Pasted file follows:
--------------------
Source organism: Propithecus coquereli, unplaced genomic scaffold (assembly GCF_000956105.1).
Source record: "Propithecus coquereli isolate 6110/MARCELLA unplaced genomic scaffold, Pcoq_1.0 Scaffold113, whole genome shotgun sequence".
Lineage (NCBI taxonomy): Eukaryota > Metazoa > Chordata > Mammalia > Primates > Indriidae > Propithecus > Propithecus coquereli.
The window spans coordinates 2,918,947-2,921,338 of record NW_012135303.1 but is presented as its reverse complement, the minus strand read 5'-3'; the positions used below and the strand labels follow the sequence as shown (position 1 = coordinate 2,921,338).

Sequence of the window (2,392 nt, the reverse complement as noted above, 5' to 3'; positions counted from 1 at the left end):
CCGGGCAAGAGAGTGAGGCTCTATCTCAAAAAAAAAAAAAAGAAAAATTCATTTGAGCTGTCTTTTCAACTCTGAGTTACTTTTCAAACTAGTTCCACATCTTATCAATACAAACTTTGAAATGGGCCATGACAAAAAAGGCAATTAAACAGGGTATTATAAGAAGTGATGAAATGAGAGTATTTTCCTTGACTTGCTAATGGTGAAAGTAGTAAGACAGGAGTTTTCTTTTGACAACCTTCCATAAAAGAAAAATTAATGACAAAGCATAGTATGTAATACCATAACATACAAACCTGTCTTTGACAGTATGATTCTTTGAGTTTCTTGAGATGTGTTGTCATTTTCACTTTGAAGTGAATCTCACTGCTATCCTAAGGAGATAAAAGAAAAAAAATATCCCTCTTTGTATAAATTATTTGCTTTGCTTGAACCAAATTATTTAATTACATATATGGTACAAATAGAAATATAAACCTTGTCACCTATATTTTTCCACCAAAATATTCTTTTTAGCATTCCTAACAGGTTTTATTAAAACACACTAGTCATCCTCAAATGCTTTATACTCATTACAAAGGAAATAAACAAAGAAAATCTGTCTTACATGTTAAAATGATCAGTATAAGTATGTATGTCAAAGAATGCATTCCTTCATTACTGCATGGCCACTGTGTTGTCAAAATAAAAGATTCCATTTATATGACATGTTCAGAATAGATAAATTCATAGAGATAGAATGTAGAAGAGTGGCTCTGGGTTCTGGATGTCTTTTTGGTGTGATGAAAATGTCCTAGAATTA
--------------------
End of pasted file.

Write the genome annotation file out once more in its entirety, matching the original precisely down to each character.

Source organism: Propithecus coquereli, unplaced genomic scaffold (assembly GCF_000956105.1).
Source record: "Propithecus coquereli isolate 6110/MARCELLA unplaced genomic scaffold, Pcoq_1.0 Scaffold113, whole genome shotgun sequence".
Lineage (NCBI taxonomy): Eukaryota > Metazoa > Chordata > Mammalia > Primates > Indriidae > Propithecus > Propithecus coquereli.
The window spans coordinates 2,918,947-2,921,338 of record NW_012135303.1 but is presented as its reverse complement, the minus strand read 5'-3'; the positions used below and the strand labels follow the sequence as shown (position 1 = coordinate 2,921,338).

Sequence of the window (2,392 nt, the reverse complement as noted above, 5' to 3'; positions counted from 1 at the left end):
CCGGGCAAGAGAGTGAGGCTCTATCTCAAAAAAAAAAAAAAGAAAAATTCATTTGAGCTGTCTTTTCAACTCTGAGTTACTTTTCAAACTAGTTCCACATCTTATCAATACAAACTTTGAAATGGGCCATGACAAAAAAGGCAATTAAACAGGGTATTATAAGAAGTGATGAAATGAGAGTATTTTCCTTGACTTGCTAATGGTGAAAGTAGTAAGACAGGAGTTTTCTTTTGACAACCTTCCATAAAAGAAAAATTAATGACAAAGCATAGTATGTAATACCATAACATACAAACCTGTCTTTGACAGTATGATTCTTTGAGTTTCTTGAGATGTGTTGTCATTTTCACTTTGAAGTGAATCTCACTGCTATCCTAAGGAGATAAAAGAAAAAAAATATCCCTCTTTGTATAAATTATTTGCTTTGCTTGAACCAAATTATTTAATTACATATATGGTACAAATAGAAATATAAACCTTGTCACCTATATTTTTCCACCAAAATATTCTTTTTAGCATTCCTAACAGGTTTTATTAAAACACACTAGTCATCCTCAAATGCTTTATACTCATTACAAAGGAAATAAACAAAGAAAATCTGTCTTACATGTTAAAATGATCAGTATAAGTATGTATGTCAAAGAATGCATTCCTTCATTACTGCATGGCCACTGTGTTGTCAAAATAAAAGATTCCATTTATATGACATGTTCAGAATAGATAAATTCATAGAGATAGAATGTAGAAGAGTGGCTCTGGGTTCTGGATGTCTTTTTGGTGTGATGAAAATGTCCTAGAATTA